November 27, 2019
Lower back pain can be caused by a variety of factors, but in 22% of patients the culprit is lumbar spinal stenosis, or LSS, said Dr. Brett Bentley, assistant professor of sports medicine at The University of Alabama College of Community Health Sciences. He said the compression of the nerves extending from the spinal cord, called the nerve roots, or the cord itself can cause serious issues that can be debilitating in extreme circumstances.
Bentley also provides patient care in the Bill deShazo Sports Medicine Center at University Medical Center. He spoke to UA’s Osher Lifelong Learning Institute (OLLI) Mini-Medical School participants on October 29. CCHS operates UMC.
While most people will experience temporary back pain in their lives, it is important to seek medical advice when the pain is persistent or accompanied by symptoms like fever, unexplained weight loss, progressive lower limb weakness or sensory loss, a history of cancer, incontinence or sudden excruciating pain. These could be signs of other “mimickers” of LSS such as peripheral vascular disease, a ruptured aortic aneurism, a malignant tumor or several other health issues.
A diagnosis of LSS is often made via clinical history alone, but can be further supported by certain exam findings (for example, the extension test, where symptoms are provoked by standing with one’s back in extension for 30-60 seconds), and finally corroborated by imaging – usually an MRI.
Often in geriatric patients the cause of the spinal stenosis is degenerative changes caused by the bulging of the discs between vertebrae, or arthritic complications like bony spurs. Disc protrusion, extrusion or sequestration can all cause nerve pain in the lumbar region by either compressing the cord or lateral branches or irritating them with fluids.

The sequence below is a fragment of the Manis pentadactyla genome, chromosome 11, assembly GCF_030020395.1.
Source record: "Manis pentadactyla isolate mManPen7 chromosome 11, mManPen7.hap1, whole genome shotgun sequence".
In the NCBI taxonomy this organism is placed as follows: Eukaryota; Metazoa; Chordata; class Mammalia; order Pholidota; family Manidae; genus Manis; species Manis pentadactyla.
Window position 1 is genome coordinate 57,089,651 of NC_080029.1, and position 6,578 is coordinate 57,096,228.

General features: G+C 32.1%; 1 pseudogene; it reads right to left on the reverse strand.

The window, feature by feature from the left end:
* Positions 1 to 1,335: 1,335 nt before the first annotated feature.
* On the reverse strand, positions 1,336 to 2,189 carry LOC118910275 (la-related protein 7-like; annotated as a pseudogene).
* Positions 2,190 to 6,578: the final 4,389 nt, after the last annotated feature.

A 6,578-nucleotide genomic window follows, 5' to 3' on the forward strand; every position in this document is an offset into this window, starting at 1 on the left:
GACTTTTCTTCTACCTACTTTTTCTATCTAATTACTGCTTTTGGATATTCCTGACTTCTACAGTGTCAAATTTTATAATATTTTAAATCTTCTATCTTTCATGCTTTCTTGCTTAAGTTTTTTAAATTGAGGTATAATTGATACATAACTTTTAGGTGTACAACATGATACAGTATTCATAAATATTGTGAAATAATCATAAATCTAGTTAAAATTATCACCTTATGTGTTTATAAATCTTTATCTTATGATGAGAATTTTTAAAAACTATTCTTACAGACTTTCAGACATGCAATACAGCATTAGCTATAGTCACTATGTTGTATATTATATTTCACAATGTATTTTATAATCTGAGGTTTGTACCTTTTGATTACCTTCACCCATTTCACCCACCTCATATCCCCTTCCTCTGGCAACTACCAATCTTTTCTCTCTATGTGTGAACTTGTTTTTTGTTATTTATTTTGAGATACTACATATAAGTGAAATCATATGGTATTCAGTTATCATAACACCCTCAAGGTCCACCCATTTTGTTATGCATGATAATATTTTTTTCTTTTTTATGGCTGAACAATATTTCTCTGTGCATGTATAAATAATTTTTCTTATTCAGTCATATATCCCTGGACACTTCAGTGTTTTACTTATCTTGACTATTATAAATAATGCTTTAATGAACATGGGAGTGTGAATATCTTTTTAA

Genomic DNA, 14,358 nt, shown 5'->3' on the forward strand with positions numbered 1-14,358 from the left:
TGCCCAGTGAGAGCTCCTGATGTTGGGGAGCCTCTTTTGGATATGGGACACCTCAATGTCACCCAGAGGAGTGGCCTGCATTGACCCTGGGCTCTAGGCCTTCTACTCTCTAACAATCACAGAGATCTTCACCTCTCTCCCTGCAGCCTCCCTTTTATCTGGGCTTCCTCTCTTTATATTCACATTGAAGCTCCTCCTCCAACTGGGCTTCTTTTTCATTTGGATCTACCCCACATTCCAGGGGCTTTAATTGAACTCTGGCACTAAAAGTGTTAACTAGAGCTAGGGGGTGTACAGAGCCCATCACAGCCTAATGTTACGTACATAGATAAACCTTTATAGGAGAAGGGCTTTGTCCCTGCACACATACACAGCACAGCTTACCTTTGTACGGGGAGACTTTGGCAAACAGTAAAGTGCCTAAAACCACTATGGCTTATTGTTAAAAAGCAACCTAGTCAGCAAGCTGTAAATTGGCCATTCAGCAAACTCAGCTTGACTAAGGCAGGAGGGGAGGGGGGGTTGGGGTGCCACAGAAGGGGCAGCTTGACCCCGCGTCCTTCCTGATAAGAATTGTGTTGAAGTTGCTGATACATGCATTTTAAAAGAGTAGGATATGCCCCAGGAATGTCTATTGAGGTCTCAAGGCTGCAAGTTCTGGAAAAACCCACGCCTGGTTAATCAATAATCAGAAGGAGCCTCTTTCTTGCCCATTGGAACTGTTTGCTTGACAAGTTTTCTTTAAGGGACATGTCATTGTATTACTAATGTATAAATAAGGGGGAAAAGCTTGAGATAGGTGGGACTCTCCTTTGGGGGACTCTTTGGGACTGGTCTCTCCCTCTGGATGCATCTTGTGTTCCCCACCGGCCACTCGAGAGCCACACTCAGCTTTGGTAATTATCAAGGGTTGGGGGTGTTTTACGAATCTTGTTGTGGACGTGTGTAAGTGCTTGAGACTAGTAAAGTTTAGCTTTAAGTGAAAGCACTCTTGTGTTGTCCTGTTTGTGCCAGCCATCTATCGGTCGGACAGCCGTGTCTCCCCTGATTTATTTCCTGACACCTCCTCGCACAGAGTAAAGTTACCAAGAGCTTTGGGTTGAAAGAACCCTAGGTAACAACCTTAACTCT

“When the disc has herniated, the fluid that is inside the disc is outside the sack allowing it to inflame the nerves,” Bentley said. “Essentially, the jelly has left the doughnut.”
Often, a disc can bulge, and it won’t cause any symptoms. Patients are is able to go on with their daily lives without any knowledge of the issue, Bentley said. It is when the nerves are being constricted that a patient will experience pain, numbness and in extreme cases incontinence.
Most cases of LSS will resolve in six months’ time, and Bentley recommends physical therapy first and foremost. There is also structured walking programs, acetaminophen, short-term NSAIDs or steroids or an epidural steroid injection. The last resort when the LSS is affecting quality of life in an unbearable way is spinal surgery.
The Mini Medical School Program, a partnership of the College and UA’s OLLI Program, features lectures provided by College faculty physicians about current topics, issues and advances in medicine and health. OLLI is a member-led program catering to those aged 50 and older.